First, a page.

A piece of software that modifies another software application, changing how it works or what it can do. Often add-ons can add privacy or security features to web browsers or email software. Some add-ons are malware, so be careful to install only those that are reputable and from official sources.
Your adversary is the person or organization attempting to undermine your security goals. Adversaries can be different, depending on the situation. For instance, you may worry about criminals spying on the network at a cafe, or your classmates at a school. Often the adversary is hypothetical.
A computer or network that is physically isolated from all other networks, including the Internet, is said to be air-gapped.
Software that attempts to protect a device from being taken over by malicious software (or “malware"). Viruses were some of the first and most prevalent forms of malware; they were named viruses to reflect the way they would spread from device to device. These days most antivirus software concentrate on warning you if you look to be downloading a suspicious file from an external source, and examining files on your computer to see if they match the software's idea of what malware looks like.
Anti-virus software can only recognize malware if it is substantially similar to samples that the anti-virus developer has already analyzed. This makes it far less effective at combating targeted malware designed to infiltrate a particular community or person, rather than more widespread strains of malware. Some advanced malware can also actively attack or conceal itself from antivirus software.
In threat modeling, any piece of data or a device that needs to be protected.
In computer security, an attack is a method that can be used to compromise security, or its actual use. An attacker is the person or organization using an attack. An attack method is sometimes called an "exploit."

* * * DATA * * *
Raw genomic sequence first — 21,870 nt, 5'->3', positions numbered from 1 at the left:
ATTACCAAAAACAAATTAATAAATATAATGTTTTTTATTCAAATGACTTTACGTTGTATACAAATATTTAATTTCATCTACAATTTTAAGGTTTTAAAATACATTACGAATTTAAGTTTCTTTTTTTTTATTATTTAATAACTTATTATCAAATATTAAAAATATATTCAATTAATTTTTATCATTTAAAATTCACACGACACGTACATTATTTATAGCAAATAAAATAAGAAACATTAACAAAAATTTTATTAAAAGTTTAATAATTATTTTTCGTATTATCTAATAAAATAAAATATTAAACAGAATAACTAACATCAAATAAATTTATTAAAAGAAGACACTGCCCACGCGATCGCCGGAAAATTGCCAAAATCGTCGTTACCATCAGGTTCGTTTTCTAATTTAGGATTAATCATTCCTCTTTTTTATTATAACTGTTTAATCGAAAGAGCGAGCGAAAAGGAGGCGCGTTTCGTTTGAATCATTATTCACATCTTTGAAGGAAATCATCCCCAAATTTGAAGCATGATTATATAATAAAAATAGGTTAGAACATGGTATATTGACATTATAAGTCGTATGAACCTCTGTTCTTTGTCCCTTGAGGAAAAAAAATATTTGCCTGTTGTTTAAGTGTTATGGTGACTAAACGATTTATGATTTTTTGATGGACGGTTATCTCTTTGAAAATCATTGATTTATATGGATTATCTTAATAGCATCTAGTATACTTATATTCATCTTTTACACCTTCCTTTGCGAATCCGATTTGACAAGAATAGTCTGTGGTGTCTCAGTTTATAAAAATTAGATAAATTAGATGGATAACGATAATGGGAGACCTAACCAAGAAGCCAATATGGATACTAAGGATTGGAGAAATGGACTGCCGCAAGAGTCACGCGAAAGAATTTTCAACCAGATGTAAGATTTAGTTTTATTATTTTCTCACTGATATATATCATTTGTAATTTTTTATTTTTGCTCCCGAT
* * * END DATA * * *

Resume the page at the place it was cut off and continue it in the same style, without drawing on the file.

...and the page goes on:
The various properties of your web browser or computer that a web site can notice when you visit. They may be slightly different from other browsers or computers, which can be a way to recognize you even if you didn't log in, even if your computer doesn't save cookies, and even if you connect to the Internet from a different network in the future. For example, you might be the only person who uses a particular site from a device set to a particular language, with a particular screen size, and using a particular web browser version; then the site could realize that it's you whenever you visit, even if you don't do anything to reveal your identity.
A phone that is not connected to your identity, is only used for a small set of calls or activities, and can be discarded if and when it is suspected of being tracked or compromised. Burner phones are often pre-paid mobile phones bought with cash.
The capability of an attacker (in the sense we use it in this guide) is what it is able to do to achieve its aims. For example, a country's security services might have the capability to listen to telephone calls while a neighbor may have the capability to watch you from their window. To say that an attacker “has" a capability does not mean that they will necessarily use that capability. It does mean that you should consider and prepare for the possibility.
The "command line" is an ancient way of giving a computer a series of small, self-contained orders (think of those science fiction movies where teenage geniuses type long strings of green text onto black screens). To use a command line tool, the user types a command into a window called a terminal emulator, hits the return or enter key, and then receives a textual response in the same window. Windows, Linux and Apple desktop computers still let you run software using this interface, and even some mobile phones can do the same with the right app. The command line can be used to run software pre-packaged with your operating system. Some downloadable programs, especially technical utilities, use the command line instead of a more familiar "icons and buttons" user interface. The command line needn't be scary, but it does require you to type in exactly the right set of letters and numbers to get the correct result, and it's often unclear what to do if the responses don't match your expectations.
A commercial Virtual Private Network is a private service that offers to securely relay your Internet communications via their own network. The advantage of this is that all of the data you send and receive is hidden from local networks, so it is safer from nearby criminals, or untrusted local ISPs or cybercafes. A VPN may be hosted in a foreign country, which is useful both for protecting communications from a local government, and bypassing national censorship. The down side is that most of the traffic is decrypted at the commercial VPN's end. That means you need to trust the commercial VPN (and the country where it is located) not to snoop on your traffic.
Cookies are a web technology that let websites recognize your browser. Cookies were originally designed to allow sites to offer online shopping carts, save preferences or keep you logged on to a site. They also enable tracking and profiling so sites can recognize you and learn more about where you go, which devices you use, and what you are interested in – even if you don't have an account with that site, or aren't logged in.